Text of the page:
To monetize the potential damages caused to the electrical assets, a damage curve adapted from (FEMA-HAZUS) has been applied (Figure 6). The curve initially was given for a 3m depth, but it has been interpolated from the original one up to a water depth of 9m according to the maximum water depths obtained in the flooding maps. In Figure 6, the original curve is shown in blue, and the one that was used for the analysis in green.
After introducing the WDA (obtained by Equation (2)) in the damage curve, a percentage of damage ( D n ) in each DC analyzed was obtained. After that, the effective damage cost (EDC) was calculated according to Equation (4) by multiplying the damage ratio ( D E S ), by the failure probability ( P F ) and by the price of the corresponding DC ( p S C ) that has been estimated based on the substation voltage given in Table 3. The price of a DC assumed for the cost calculation corresponds to an 11 kV substation.
E D C = P F × D E S × p S

3.2.2. Cost Associated with Businesses Losses (BC)

First, a GIS consumer layer based on the ward’s population of each city was created, by using databases of 2018 obtained from the open data portal of both cities studied [20,21].
A cloud of random points based on the ward population was then generated, therefore representing the potential consumers distributed along all the study extent. After that, a Thiessen polygons layer was generated for each electrical asset, representing the supply coverage area of each DC (Figure 7). The next step was the association of the number of consumers of each random point to the overlapping Thiessen polygon, getting a total of associated consumers for each DC. It is important to indicate that such polygons provide an averaged estimation of the population that for global risk assessment can be accepted as a reasonable result, allowing its application to larger areas.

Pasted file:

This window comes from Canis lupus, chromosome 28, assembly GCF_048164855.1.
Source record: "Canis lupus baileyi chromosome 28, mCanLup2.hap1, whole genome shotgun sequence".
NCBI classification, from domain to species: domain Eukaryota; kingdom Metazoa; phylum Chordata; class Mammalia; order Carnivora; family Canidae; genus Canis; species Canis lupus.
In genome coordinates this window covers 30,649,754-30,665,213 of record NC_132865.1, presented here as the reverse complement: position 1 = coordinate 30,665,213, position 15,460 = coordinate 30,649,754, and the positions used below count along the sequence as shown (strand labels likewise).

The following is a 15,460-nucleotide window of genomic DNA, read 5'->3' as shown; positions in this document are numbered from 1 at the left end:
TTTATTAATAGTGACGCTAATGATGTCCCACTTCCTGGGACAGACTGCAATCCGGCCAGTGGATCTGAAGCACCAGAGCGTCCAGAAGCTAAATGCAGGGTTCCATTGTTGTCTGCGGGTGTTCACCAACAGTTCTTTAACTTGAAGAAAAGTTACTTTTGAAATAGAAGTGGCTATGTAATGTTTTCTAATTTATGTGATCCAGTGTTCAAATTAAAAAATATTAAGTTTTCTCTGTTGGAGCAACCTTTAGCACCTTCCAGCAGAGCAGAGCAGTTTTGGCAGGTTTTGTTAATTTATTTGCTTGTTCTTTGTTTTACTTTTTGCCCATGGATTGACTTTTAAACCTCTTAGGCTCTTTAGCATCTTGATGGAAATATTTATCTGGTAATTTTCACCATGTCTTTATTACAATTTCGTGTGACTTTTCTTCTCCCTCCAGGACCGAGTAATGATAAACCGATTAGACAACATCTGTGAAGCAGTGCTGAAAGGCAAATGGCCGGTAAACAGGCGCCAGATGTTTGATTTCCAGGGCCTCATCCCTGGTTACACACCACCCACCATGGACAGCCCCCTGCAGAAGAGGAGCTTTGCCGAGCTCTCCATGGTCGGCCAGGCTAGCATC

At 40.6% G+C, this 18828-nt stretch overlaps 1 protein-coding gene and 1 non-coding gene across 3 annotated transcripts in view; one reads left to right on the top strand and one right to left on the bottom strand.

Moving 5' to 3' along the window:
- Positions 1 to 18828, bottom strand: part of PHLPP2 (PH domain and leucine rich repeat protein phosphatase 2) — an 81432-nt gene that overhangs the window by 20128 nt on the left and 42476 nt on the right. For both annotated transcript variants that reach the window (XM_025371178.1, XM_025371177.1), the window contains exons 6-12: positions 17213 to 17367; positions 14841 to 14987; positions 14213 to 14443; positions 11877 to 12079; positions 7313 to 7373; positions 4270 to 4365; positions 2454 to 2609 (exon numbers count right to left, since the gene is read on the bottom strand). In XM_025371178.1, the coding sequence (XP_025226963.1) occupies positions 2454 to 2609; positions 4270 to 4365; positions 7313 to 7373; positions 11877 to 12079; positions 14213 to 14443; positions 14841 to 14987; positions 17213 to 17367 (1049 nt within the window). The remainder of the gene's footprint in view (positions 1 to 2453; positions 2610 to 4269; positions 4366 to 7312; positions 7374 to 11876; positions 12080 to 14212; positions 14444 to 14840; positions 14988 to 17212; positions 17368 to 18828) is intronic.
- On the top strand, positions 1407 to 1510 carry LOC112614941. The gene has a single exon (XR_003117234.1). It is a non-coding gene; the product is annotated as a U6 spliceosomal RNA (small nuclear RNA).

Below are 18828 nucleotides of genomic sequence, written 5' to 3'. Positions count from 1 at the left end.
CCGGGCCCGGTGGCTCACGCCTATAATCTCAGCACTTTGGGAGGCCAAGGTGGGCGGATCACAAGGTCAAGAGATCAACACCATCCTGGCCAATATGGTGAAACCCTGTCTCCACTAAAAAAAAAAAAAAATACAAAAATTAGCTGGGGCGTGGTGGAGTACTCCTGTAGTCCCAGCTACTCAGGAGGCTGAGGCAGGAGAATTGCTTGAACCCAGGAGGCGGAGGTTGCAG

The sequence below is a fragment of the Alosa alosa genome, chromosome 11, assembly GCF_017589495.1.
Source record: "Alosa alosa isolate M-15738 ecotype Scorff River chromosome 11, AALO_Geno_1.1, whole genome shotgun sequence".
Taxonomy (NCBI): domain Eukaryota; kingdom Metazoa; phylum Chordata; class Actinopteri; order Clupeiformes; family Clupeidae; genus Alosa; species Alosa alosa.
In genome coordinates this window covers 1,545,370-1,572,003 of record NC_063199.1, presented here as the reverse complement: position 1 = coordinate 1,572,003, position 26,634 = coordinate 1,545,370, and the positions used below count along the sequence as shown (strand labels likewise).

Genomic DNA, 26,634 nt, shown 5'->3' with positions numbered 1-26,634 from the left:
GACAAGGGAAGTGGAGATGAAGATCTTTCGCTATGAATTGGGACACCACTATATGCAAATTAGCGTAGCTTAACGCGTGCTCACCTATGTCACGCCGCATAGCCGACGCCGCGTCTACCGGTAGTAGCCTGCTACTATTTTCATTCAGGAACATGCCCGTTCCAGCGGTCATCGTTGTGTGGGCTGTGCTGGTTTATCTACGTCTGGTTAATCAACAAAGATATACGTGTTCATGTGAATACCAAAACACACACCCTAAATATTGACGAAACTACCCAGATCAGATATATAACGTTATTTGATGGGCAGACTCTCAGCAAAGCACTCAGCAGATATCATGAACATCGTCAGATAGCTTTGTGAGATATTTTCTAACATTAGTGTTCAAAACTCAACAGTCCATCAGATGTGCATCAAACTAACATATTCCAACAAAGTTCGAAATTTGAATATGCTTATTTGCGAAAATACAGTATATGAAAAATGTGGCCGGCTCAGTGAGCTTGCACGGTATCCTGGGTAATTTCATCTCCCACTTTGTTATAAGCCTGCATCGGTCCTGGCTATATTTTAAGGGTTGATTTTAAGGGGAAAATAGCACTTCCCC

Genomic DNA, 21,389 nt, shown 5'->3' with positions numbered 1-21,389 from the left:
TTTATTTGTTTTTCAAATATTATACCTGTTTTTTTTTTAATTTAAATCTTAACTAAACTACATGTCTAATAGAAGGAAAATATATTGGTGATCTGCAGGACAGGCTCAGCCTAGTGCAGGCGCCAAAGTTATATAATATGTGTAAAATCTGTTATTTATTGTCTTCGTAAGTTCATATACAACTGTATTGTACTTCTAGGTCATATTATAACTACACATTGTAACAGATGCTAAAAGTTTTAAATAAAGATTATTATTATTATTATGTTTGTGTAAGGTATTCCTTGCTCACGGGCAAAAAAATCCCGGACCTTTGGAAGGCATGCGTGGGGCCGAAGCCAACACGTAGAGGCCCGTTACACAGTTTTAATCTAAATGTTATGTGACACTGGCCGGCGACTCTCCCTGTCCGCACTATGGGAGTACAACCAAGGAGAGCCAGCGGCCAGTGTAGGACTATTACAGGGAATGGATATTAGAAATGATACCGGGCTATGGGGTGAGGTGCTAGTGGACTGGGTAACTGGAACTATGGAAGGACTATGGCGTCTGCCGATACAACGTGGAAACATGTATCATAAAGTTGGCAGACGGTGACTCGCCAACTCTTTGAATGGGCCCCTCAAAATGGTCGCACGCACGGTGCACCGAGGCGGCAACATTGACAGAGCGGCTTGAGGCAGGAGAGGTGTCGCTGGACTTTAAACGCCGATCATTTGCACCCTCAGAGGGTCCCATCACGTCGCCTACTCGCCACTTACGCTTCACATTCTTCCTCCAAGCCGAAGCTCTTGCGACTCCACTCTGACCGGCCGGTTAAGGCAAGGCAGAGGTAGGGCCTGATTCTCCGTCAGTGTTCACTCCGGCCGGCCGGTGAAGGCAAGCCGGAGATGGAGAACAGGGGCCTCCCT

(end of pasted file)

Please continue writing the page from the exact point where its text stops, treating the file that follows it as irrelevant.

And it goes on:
Equations (5) and (6) are taken from a European Commission Joint Research Center (JRC) technical report [13] analyzing climate change and critical infrastructure. These equations evaluate the losses accounted by city businesses provoked by electrical shortages. Equation (5) uses the Gross Domestic Product (GDP) of the city and multiplies it by the probability of failure of the DC ( P F ), by a ratio of the part of population affected (number of people affected by the shortage ( n P ) divided by the total population ( n t o t )), by the fraction of the year that the shortage takes place (shortage duration in days ( t W E ) divided by 365). In this way, the previous DC failure analysis allows the calculation of this formula that will estimate the cost of the shortage to the businesses.
B u s s i n e s s   C o s t   ( B C ) = G D P × P F × n P P t o t × t W E 365
Equation (6) will give the total cost of the losses associated with local businesses by adding the values previously calculated in Equation (5).
Total   Bussiness   Cost   ( T B C ) = k B C i

3.2.3. Energy Non-Supplied Cost (ENSC)